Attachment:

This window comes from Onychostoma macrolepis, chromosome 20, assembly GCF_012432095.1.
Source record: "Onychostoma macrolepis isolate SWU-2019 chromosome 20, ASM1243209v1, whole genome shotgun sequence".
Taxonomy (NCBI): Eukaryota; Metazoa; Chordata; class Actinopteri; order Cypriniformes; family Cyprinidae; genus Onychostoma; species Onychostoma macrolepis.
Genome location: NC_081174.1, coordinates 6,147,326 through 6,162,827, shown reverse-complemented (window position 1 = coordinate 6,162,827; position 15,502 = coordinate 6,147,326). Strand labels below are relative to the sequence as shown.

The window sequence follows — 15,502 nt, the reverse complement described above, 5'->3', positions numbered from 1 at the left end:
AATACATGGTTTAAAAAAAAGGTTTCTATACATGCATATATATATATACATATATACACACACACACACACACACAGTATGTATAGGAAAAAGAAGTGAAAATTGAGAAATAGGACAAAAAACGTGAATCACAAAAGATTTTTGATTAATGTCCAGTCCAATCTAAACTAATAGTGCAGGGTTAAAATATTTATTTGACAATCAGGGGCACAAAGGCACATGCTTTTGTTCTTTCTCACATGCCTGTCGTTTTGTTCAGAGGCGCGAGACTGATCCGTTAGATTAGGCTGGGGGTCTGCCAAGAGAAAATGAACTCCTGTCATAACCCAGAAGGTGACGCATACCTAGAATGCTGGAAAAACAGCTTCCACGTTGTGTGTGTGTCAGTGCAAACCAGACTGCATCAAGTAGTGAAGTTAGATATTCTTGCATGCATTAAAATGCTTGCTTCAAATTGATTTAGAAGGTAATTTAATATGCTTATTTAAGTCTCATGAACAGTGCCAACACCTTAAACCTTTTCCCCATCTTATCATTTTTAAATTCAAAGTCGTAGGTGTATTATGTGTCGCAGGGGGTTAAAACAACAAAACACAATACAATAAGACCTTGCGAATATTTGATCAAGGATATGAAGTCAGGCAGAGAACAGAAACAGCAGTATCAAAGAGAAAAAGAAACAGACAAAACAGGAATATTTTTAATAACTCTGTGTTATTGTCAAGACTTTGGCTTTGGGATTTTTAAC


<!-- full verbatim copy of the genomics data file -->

This window comes from Onychostoma macrolepis, chromosome 20, assembly GCF_012432095.1.
Source record: "Onychostoma macrolepis isolate SWU-2019 chromosome 20, ASM1243209v1, whole genome shotgun sequence".
Taxonomy (NCBI): Eukaryota; Metazoa; Chordata; class Actinopteri; order Cypriniformes; family Cyprinidae; genus Onychostoma; species Onychostoma macrolepis.
Genome location: NC_081174.1, coordinates 6,147,326 through 6,162,827, shown reverse-complemented (window position 1 = coordinate 6,162,827; position 15,502 = coordinate 6,147,326). Strand labels below are relative to the sequence as shown.

The window sequence follows — 15,502 nt, the reverse complement described above, 5'->3', positions numbered from 1 at the left end:
AATACATGGTTTAAAAAAAAGGTTTCTATACATGCATATATATATATACATATATACACACACACACACACACACAGTATGTATAGGAAAAAGAAGTGAAAATTGAGAAATAGGACAAAAAACGTGAATCACAAAAGATTTTTGATTAATGTCCAGTCCAATCTAAACTAATAGTGCAGGGTTAAAATATTTATTTGACAATCAGGGGCACAAAGGCACATGCTTTTGTTCTTTCTCACATGCCTGTCGTTTTGTTCAGAGGCGCGAGACTGATCCGTTAGATTAGGCTGGGGGTCTGCCAAGAGAAAATGAACTCCTGTCATAACCCAGAAGGTGACGCATACCTAGAATGCTGGAAAAACAGCTTCCACGTTGTGTGTGTGTCAGTGCAAACCAGACTGCATCAAGTAGTGAAGTTAGATATTCTTGCATGCATTAAAATGCTTGCTTCAAATTGATTTAGAAGGTAATTTAATATGCTTATTTAAGTCTCATGAACAGTGCCAACACCTTAAACCTTTTCCCCATCTTATCATTTTTAAATTCAAAGTCGTAGGTGTATTATGTGTCGCAGGGGGTTAAAACAACAAAACACAATACAATAAGACCTTGCGAATATTTGATCAAGGATATGAAGTCAGGCAGAGAACAGAAACAGCAGTATCAAAGAGAAAAAGAAACAGACAAAACAGGAATATTTTTAATAACTCTGTGTTATTGTCAAGACTTTGGCTTTGGGATTTTTAAC